At the beginning of 2010, when I had my first encounter with the ESL groups I was teaching back then, I heard something from a student that made me think about the serious flaws we carry as teachers.
As part of my class program, I proposed that the students were going to develop a cultural celebration, ritual or festivity they find interesting and appealing to them and the class in general. My surprise was that a student said: “Why do we need to learn about cultures? We only need to learn to speak.”
On that moment, I started explaining the intertwined relation that exists between language and culture, and even though, some of them could choose celebration very distant to the American Culture, it was important for us to be able to learn and understand differences among cultures. All in all, I finally convinced the student that this activity was important and useful for his goal, which is learning a second language.During the class I was thinking about this student’s question and I was surprised to see how we sometimes, as teachers, do not give an integral teaching. We sometimes stick too much to the book and the topics to be covered and students are getting accustomed to this.
But, you might say: “Well, this guy is overgeneralizing just because ONE student didn’t know culture and language were connected.”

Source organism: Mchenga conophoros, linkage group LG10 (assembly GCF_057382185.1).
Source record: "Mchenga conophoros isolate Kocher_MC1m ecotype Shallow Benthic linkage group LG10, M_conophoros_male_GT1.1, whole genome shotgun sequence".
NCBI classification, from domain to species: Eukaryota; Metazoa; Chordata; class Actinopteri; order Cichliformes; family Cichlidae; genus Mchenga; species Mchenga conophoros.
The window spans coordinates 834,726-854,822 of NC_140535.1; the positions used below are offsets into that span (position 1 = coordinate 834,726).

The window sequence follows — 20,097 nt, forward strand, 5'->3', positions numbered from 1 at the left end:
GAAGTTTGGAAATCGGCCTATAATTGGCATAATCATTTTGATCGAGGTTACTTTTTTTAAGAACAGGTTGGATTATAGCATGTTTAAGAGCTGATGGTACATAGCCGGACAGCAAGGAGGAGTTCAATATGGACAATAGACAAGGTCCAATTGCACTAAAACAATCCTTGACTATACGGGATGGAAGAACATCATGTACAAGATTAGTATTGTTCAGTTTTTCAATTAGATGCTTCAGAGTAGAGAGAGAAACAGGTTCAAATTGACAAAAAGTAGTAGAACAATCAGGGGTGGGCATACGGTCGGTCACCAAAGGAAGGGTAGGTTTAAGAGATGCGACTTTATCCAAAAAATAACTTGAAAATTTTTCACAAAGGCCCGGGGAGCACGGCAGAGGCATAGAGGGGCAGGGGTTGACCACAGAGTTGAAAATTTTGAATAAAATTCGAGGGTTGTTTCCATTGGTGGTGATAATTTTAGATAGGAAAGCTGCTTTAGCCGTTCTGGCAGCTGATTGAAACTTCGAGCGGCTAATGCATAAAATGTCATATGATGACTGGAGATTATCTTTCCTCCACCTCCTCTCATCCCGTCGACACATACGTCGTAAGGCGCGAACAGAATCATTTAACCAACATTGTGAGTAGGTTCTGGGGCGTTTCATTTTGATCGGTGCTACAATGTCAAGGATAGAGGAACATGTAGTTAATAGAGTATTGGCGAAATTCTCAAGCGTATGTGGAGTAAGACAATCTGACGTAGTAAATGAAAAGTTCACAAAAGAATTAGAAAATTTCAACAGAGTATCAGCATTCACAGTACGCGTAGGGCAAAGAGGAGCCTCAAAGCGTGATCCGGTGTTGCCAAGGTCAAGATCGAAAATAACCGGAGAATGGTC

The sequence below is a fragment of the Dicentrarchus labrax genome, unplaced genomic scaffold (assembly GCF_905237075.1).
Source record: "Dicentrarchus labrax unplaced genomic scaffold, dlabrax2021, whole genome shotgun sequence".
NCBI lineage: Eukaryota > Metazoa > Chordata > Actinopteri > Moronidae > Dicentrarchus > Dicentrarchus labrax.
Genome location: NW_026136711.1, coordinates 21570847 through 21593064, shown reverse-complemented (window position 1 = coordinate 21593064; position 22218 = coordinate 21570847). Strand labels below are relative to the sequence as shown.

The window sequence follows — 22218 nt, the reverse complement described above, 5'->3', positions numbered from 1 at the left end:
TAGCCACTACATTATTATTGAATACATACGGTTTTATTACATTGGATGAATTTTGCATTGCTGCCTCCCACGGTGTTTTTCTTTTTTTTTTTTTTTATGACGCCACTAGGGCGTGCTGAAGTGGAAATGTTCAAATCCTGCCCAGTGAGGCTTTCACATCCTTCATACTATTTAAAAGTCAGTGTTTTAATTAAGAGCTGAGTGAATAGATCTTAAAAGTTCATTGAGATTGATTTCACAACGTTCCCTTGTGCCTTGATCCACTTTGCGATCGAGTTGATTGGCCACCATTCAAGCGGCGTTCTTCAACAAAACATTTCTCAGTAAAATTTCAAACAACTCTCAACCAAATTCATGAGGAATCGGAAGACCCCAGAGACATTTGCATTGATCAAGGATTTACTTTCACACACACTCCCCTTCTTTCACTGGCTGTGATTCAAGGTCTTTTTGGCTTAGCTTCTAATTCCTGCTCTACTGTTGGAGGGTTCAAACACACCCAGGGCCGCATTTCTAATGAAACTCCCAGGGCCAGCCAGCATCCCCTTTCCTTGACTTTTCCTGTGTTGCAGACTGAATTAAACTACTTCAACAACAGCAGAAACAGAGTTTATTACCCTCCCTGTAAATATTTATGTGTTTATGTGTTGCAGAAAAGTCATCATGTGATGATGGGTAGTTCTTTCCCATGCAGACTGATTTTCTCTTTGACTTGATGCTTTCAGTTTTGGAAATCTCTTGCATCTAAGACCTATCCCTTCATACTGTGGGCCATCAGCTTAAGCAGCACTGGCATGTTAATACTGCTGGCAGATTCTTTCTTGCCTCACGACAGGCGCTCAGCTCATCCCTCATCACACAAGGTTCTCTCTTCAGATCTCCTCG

I can see your point, but I can’t stop wondering if in each of the groups we have there is a student like him. Maybe there is and maybe in some groups there is more than one. This, makes other question to arise: “Where do we, teachers, put culture in our classrooms if we already know culture and language are linked?”
Even tough Culture is difficult to label and to explain, it is also easy to teach and to perceive.From teaching when it is considered rude to arrive late or when it is considered rude to arrive on time; to teaching the history behind Halloween, we are teaching culture. Culture is so rich that in our daily explanations of grammar and language contents, we can also include topics that are going to make students aware of the differences between their native language and culture and the target ones their are willing to learn. Moreover, we must give our students the elements we possess for them to go out and search for “Sherwood” (their understanding of language and culture) and be able to build their perception of their EFL/ESL integral learning.
In my opinion, if we start making students more conscious of the link among culture and language, they are going to be able to identify in a better way the aspects that hinder their progress towards the target language/culture. If they start from the very beginning separating their own culture from the culture of the target language, they are going to overcome easily some problems such as fossilization and grammar mistakes that are sometimes triggered because students tend to adapt the target language to their native language just to avoid feeling it as something distant and difficult to learn.
As a conclusion, if we want our students to hit the target language/culture, we are the ones who are responsible for guiding them to achieve that goal. If we do not provide them with the tools to perfect their “aim” they are going to face rough situations in their road to Sherwood.